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Issue #1742      August 3, 2016

New Aboriginality rules in Tasmania

The Tasmanian Aboriginal Centre (TAC) says the state government’s new Aboriginality policy intentionally confuses the voice of Aborigines.

From last month those wanting to access Tasmanian Government Aboriginal and Torres Strait Islander programs and services no longer have to provide documentary evidence of their ancestry.

In line with Australian government policy, the Tasmanian government will now use the three-part identity test – ancestry, with no documentary evidence required; self-identification; and communal recognition through an Aboriginal organisation.

In some cases, including when applying for the cultural harvest, such as mutton birds and abalone, an eligibility form including a signed statutory declaration of Aboriginality will be required. The state government has warned providing false information is a criminal offence carrying jail time.

While some have welcomed the change, the TAC – Tasmania’s longest running and most politically active Aboriginal organisation – is highly critical of the new policy, which has inflamed a long-standing debate on Aboriginality.

“It’s about confusing our voice about our cultural rights, land return and protecting our heritage,” TAC state secretary Trudy Maluga told the Koori Mail.

“We are and have always been one community. There is no such thing as different communities; history in itself made that happen.”

In the 1800s, with the eyes of the scientific world upon them, Tasmanian Aborigines were studied and documented, their bodies examined while alive, then taken after death.

TAC chief executive Heather Sculthorpe said Tasmania did not have the same sort of legislation as mainland Australia where Aborigines were taken off their own country and put on missions.

“In Tasmania there was only the half-caste reserve on Cape Barren Island,” she said. “People have been misled into believing Tasmanian history is the same as mainland history.

“We all come from the mainland of Tasmania, the North East and some the North West, who were all shipped off to Wybalena and later removed to Oyster Cove, or were kidnapped by sealers earlier than that and taken as slaves to the Furneaux Islands, escaping Wybalena.”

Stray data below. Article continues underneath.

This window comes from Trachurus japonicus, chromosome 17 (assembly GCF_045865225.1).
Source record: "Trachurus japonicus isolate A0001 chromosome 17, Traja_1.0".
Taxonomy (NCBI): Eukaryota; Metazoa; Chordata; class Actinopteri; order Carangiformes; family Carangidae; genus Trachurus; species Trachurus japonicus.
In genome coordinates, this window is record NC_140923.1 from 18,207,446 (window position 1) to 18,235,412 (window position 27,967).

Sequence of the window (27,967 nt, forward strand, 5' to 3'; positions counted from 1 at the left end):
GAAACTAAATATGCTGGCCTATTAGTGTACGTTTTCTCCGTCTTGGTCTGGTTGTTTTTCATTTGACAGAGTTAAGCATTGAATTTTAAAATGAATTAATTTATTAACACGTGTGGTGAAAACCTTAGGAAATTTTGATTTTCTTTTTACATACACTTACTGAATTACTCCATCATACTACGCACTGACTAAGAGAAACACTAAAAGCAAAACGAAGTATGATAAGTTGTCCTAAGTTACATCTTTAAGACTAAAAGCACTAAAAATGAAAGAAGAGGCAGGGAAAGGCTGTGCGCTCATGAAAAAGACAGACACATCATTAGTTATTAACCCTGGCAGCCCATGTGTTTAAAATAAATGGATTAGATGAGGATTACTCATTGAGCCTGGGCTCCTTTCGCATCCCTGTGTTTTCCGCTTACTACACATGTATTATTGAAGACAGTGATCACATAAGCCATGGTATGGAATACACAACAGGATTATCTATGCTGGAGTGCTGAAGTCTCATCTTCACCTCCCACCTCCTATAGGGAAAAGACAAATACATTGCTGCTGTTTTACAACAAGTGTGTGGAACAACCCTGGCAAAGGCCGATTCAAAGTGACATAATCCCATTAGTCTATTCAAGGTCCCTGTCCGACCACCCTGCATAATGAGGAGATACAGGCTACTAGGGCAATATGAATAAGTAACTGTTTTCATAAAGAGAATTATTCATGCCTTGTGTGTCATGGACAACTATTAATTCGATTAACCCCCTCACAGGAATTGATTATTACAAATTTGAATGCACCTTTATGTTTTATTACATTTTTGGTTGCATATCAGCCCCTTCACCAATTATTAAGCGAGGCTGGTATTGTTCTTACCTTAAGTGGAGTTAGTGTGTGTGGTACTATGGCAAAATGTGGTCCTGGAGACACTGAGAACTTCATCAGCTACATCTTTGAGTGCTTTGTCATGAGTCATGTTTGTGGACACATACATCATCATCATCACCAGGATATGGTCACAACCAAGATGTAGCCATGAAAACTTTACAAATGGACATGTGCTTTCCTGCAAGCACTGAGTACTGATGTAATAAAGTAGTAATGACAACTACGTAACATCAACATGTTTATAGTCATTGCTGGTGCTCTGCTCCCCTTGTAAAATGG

There is concern that many claiming Indigenous ancestry may in fact have a black ancestor from elsewhere. The 1971 Census recorded 671 Aborigines in Tasmania in 1971. The 2011 census recorded 19,625 people in Tasmania identify as Aboriginal or Torres Strait Islander.

Sculthorpe says the state’s new policy is “an outrageous attack on the Aboriginal community”.

“You’re going to have a whole bunch of Aborigines with no Aboriginal ancestry,” she said. “We’re going to be the laughing stock of the country.”

Sculthorpe said the stories some people came up with to substantiate their claims to Aboriginality through oral history were laughable, if it was not such an outrage.

Peter Benson, the chair of the Circular Head Aboriginal Corporation, is one of those people whose Aboriginality has been questioned by some. He along with other members, has applauded the move.

“It will give me a great sense of belonging and identity,” he told the Koori Mail.

“I congratulate the state government.”

* Jillian Mundy is a TAC State Committee member

Koori Mail

Next article – The economics of the Duterte administration

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